Among the collected bread (n = 75), 84.0% had at least one nutrition claim, and 25.3% had a health claim (Table 3). The breads also carried non-addition claims (70.7%), nutrient content claims (56.0%) and comparative claims (1.3%). White bread recorded the lowest prevalence of claims (59.1%) as compared to the other types of bread.

Table 3 Prevalence of different types of claims on different types of Lebanese pre-packaged pita bread (n = 75)

The nutrient content claims were related to sugar (45.3%), fiber (41.3%), salt (32%), cholesterol (16%), protein (9.3%), and gluten (1.3%).

In addition, 62.7% (n = 47) of bread displayed a claim related to the absence of preservatives (Table 4).

Table 4 Percentage and count of no preservative added claims on different types of pita bread (n = 47)

Compliance of claims on pre-packaged pita bread in Mount Lebanon with national and international standards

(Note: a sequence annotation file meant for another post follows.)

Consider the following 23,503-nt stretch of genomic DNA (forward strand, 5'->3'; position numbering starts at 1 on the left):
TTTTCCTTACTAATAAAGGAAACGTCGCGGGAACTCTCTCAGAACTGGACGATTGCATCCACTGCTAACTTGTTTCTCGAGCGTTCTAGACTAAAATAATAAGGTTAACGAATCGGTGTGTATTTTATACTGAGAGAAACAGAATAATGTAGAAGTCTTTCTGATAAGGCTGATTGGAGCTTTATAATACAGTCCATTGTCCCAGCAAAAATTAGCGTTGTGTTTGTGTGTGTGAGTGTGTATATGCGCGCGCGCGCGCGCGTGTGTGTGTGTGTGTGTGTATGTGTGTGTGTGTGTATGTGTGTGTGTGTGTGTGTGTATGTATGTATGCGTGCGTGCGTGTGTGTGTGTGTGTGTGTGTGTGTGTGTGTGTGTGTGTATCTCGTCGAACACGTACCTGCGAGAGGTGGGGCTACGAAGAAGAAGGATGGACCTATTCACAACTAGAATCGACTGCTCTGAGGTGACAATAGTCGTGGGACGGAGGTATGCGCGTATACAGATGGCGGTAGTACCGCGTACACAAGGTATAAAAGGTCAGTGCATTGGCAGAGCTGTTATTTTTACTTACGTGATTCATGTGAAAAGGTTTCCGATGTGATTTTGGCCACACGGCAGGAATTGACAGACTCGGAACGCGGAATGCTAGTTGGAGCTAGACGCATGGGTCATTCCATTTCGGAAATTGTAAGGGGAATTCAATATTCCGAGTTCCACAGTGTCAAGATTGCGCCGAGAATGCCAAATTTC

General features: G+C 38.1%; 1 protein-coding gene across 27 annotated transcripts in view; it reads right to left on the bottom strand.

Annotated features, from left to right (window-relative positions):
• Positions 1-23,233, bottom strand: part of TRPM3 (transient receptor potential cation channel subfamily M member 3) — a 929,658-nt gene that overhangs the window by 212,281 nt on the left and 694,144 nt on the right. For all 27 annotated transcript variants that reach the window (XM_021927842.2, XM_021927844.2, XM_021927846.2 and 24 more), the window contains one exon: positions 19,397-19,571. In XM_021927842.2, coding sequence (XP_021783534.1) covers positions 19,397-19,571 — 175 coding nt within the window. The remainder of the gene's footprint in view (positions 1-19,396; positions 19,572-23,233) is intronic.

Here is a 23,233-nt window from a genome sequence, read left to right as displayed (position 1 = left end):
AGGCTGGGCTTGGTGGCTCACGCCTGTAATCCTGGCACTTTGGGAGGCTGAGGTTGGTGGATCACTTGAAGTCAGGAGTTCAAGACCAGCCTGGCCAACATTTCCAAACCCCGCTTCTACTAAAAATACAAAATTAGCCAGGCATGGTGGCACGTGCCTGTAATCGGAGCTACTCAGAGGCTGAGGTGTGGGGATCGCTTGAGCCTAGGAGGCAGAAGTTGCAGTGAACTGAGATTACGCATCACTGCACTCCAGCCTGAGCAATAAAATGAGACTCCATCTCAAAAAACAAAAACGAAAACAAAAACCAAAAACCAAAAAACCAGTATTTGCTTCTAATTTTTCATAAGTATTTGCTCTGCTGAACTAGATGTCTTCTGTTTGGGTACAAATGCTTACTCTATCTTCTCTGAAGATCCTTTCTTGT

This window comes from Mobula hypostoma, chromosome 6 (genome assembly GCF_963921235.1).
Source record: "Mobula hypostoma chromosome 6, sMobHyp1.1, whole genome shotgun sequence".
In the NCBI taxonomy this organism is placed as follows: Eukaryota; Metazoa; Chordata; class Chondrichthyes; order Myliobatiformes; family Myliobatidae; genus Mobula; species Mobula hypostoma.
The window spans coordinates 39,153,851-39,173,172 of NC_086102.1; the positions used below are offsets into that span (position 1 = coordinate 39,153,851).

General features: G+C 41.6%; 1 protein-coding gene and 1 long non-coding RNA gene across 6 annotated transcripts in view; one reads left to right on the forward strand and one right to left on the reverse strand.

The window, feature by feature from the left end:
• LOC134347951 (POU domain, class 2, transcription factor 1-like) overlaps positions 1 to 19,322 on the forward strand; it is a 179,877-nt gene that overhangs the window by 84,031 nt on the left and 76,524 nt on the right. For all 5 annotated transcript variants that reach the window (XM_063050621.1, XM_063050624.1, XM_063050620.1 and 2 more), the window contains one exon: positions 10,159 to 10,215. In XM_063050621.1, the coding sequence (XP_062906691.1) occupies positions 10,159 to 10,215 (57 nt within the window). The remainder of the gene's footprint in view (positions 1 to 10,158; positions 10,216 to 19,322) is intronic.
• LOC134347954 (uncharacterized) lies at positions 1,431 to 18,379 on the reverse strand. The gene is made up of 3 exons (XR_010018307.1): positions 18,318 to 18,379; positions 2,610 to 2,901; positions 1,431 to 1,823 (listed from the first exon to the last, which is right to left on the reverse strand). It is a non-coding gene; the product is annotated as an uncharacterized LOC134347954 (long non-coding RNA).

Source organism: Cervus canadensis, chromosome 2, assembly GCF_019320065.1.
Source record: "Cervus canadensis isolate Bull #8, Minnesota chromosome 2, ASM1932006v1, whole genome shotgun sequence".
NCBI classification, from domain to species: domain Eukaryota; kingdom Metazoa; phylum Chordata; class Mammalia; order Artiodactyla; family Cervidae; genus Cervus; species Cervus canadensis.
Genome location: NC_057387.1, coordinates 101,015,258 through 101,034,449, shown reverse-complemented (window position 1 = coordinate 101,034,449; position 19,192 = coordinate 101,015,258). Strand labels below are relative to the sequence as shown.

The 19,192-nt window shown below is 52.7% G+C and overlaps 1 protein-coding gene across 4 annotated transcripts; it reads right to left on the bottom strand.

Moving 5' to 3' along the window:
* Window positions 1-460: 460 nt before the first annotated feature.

Claims related to salt (n = 24), fiber (n = 31), sugar (n = 34), protein (n = 7) and cholesterol (n = 12) were assessed for meeting claim criteria based on values of the nutrition facts panel, and nutrient analyses. Cholesterol related claims were only evaluated based on the nutrition facts panel (Table 5).

Table 5 Percentage and count of Lebanese pita bread meeting claim criteria for different nutrients

Compliance of salt claims on pre-packaged pita bread in Mount Lebanon

Based on the nutrition facts evaluation, all “free” (n = 2, 100%), “very low” (n = 1, 100%) and 42.9% (n = 3 out of 7) of “low” claims referring to salt were compliant with the standards conditions. Based on the nutrient analyses, the only bread with “very low in salt” claim and none of the 7 breads with “salt free” claims were eligible to make the claim on the package. Similarly, 40% of the “low in salt” statements did not meet claim criteria conditions. Only one pre-packaged pita bread claimed the non-addition of salt, which is the absence of any ingredient that could contain sodium salts [6, 22]. No claim criteria conditions are defined by LIBNOR [22] or CODEX [6], to assess the compliance of such statements, however, based on the nutrient analyses, the median sodium content of this bread was 0.04 mg. 100 g−1, matching the conditions of a “very low sodium” content.

Compliance of fiber claims pre-packaged pita bread in Mount Lebanon